Getting good test documentation is a consistent challenge. Agile proposes that you should go very light on documentation, and while test documentation does not need to be heavy, it does need to be clear and cover all that the product is intended to do so you can ensure testing is consistent and results are recorded. Here's how to overcome some major barriers to getting good test documentation.
On this team, testers were overcommitted, avoidable defects were surfacing, and documentation was hard to find. Worse, trust and morale were low. Upgrading tools was out of the question, so the testers decided to take matters into their own hands and create incremental change themselves. Here's how a team added a new type of traceability to its requirement test case world.
As teams strive to move to a mature agile process, technical writers must adapt as effectively as the development personnel. This new agile process demands that knowledge dealing with software or product releases is only sparingly documented up front, making the technical writer's job of gathering information much more dependent on talking with people over reading requirements.
In agile development, a bloated backlog results from teams accumulating huge lists of requirements, usually in the form of user stories. Retaining every possible story for building the product weighs down the backlog while squeezing (or obscuring) the highest-value stories. The best way to help minimize this risk is to optimize the time spent defining and refining the product priorities.
Building an app for a single platform is difficult, but designing, implementing, and testing an app targeting multiple operating system platforms can be next to impossible. The secret balances upfront design with customer feedback.
Software development teams think nothing about reusing code, but what about requirements? The benefits include faster delivery, lower development costs, consistency across and within applications, fewer defects, and reduced rework.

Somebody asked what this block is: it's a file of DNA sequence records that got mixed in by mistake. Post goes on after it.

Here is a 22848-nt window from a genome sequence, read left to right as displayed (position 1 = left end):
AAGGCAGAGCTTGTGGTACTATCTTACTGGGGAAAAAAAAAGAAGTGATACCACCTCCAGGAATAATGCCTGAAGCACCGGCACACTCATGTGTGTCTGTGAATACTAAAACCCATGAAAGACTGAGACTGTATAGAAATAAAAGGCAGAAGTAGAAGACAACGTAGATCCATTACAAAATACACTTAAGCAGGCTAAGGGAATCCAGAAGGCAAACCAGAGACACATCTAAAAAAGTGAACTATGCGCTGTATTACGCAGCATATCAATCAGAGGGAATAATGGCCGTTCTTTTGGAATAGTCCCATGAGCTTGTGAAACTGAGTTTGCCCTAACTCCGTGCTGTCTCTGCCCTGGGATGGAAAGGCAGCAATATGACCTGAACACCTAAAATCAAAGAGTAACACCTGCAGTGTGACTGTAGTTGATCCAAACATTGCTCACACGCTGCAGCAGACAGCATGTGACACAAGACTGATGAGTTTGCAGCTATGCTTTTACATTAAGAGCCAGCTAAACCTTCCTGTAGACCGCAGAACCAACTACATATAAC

Test planning is often thought unnecessary in an agile project. However, if our mindset is on "planning" rather than "plans," we see that test-planning activities happen throughout the project, taking advantage of levels of precision, i.e., what is absolutely necessary at each level.
In this interview, Ellen Gottesdiener talks about her presentation at Agile Development Conference and Better Software Conference West 2014, the importance of having context for requirements, good ways to set value considerations for requirements, and the common mistakes of product owners.
Dr. Charles Suscheck is a nationally recognized agile leader who specializes in agile software development adoption at the enterprise level. In this interview, Charles discusses enterprise-level agile and Scrum, convincing management to take to agile, and what the new year will bring us.
Stefano Rizzo introduces the idea of using social media to encourage customers to get involved in the requirements gathering process. Learn how by introducing something that your customers are already contributing towards, you can capture the mood behind their true wants and needs.
Businesses rely on data to make decisions, and metrics allow them to roll up data into bite-sized morsels for managerial consumption. But while metrics can help leaders make good business decisions, sometimes the numbers are “massaged” in a way that doesn’t realistically portray what’s happening. Ultimately, there’s validity on both sides of the debate: Sometimes metrics imply something totally different from reality, but other times, they provide valuable insights that can guide efforts with better questions and decisions about how projects or teams should proceed. Shaun Bradshaw—aka the Minister of Metrics—will discuss various aspects of metrics, particularly how they relate to product quality. We'll explore the dysfunctions arising from “objective” metrics, as well as what makes metrics useful and how they can be used for good.
Do you struggle with making your ideas clear and understandable to others? Does it annoy you to sit in requirements sessions for hours only to leave with more questions than answers? As human beings, we’re made for storytelling. It is a natural form of communication. So, Jeff Howey...
Improvisational comedy—sometimes called improv—is a form of theater in which the performance is created spontaneously, in the moment. Successful improvisers learn and use a variety of skills and techniques which allow them to better extract ideas, expand on them, and make them meaningful...
"What do you want the system to do?" can be a loaded question for agile teams. Ideally, the product owner gives you a product backlog with fully groomed user stories prioritized by business value, ready for team discussion and estimation. Instead, you may have the “big picture” product...